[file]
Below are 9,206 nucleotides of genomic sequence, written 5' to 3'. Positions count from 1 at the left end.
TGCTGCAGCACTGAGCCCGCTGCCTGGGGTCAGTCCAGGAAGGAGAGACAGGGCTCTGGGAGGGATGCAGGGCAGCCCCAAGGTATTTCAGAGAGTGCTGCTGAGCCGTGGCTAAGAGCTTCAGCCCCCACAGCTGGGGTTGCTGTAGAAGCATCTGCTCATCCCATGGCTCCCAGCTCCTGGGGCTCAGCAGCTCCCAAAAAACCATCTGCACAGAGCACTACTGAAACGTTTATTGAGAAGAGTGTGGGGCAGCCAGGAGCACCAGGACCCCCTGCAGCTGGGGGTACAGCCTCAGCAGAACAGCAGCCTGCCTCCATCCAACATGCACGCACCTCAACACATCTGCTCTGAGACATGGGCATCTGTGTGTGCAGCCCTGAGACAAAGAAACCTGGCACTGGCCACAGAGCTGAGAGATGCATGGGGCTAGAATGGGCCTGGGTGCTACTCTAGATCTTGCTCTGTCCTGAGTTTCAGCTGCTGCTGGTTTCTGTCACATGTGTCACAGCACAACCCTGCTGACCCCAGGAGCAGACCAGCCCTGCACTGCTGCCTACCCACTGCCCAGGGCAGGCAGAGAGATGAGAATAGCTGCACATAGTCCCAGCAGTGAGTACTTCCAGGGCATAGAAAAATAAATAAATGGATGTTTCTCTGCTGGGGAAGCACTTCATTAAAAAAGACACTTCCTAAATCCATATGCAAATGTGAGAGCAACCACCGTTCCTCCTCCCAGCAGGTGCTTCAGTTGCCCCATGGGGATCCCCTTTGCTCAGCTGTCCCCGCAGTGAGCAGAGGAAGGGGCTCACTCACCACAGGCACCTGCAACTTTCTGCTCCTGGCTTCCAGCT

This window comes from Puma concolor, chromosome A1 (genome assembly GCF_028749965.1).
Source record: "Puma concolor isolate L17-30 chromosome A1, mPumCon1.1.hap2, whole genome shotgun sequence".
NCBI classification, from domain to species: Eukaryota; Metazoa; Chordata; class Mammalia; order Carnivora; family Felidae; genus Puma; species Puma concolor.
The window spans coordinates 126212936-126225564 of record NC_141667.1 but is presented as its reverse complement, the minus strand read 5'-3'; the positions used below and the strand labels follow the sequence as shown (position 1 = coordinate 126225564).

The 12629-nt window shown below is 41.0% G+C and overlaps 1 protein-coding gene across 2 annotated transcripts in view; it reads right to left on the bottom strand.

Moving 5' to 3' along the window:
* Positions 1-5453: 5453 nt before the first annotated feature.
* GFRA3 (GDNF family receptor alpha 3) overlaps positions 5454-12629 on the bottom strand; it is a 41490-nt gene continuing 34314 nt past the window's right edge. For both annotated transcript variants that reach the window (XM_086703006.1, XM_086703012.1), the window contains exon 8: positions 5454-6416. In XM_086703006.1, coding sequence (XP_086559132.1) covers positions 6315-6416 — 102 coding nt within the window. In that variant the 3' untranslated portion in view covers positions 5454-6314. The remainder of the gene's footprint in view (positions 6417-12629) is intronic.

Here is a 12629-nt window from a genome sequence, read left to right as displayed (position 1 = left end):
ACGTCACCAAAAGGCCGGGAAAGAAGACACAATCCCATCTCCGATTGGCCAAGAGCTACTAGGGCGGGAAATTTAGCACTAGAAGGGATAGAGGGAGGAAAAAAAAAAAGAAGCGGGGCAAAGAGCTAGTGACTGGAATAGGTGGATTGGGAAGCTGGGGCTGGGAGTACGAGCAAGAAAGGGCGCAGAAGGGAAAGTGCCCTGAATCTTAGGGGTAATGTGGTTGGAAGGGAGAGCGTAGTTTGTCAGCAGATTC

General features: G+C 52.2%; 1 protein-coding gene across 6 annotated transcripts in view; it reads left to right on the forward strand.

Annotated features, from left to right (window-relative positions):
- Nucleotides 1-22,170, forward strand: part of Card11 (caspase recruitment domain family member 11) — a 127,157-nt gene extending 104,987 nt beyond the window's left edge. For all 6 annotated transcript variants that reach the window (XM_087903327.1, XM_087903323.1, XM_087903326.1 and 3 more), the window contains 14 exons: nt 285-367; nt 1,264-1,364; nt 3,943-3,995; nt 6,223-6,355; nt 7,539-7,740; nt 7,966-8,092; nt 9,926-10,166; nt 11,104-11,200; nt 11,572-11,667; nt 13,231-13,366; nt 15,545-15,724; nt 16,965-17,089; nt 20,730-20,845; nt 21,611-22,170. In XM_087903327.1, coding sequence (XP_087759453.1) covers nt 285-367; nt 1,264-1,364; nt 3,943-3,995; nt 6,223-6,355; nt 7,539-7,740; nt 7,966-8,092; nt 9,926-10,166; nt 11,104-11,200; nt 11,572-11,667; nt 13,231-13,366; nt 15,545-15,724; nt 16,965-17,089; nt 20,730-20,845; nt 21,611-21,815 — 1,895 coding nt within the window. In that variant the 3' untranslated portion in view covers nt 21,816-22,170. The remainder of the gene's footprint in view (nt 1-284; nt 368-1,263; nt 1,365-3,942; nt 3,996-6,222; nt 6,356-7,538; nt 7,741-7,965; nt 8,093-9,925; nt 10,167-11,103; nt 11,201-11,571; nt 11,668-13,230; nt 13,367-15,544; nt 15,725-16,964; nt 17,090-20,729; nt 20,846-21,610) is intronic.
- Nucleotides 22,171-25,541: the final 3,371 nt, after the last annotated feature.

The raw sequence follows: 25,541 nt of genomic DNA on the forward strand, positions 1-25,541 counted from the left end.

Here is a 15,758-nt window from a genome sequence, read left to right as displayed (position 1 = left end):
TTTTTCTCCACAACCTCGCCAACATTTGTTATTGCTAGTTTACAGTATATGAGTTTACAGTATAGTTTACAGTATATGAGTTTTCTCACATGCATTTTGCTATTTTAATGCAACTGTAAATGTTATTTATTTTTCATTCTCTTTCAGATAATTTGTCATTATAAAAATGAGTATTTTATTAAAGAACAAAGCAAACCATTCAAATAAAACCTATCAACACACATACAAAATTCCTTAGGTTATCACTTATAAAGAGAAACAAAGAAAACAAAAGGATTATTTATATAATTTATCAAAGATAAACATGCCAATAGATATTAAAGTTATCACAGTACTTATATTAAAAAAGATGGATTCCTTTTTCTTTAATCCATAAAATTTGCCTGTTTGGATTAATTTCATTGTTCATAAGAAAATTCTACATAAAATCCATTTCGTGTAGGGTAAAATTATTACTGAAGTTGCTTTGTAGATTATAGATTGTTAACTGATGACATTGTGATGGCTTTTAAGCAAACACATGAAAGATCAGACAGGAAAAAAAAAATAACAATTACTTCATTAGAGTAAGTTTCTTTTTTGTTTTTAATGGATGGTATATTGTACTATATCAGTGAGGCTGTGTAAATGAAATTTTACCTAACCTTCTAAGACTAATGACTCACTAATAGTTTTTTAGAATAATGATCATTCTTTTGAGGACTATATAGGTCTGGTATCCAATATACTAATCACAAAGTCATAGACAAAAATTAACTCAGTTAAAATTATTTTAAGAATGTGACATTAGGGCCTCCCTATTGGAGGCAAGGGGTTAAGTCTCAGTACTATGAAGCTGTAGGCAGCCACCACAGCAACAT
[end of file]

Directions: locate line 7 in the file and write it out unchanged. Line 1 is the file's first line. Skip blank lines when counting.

The 12629-nt window shown below is 41.0% G+C and overlaps 1 protein-coding gene across 2 annotated transcripts in view; it reads right to left on the bottom strand.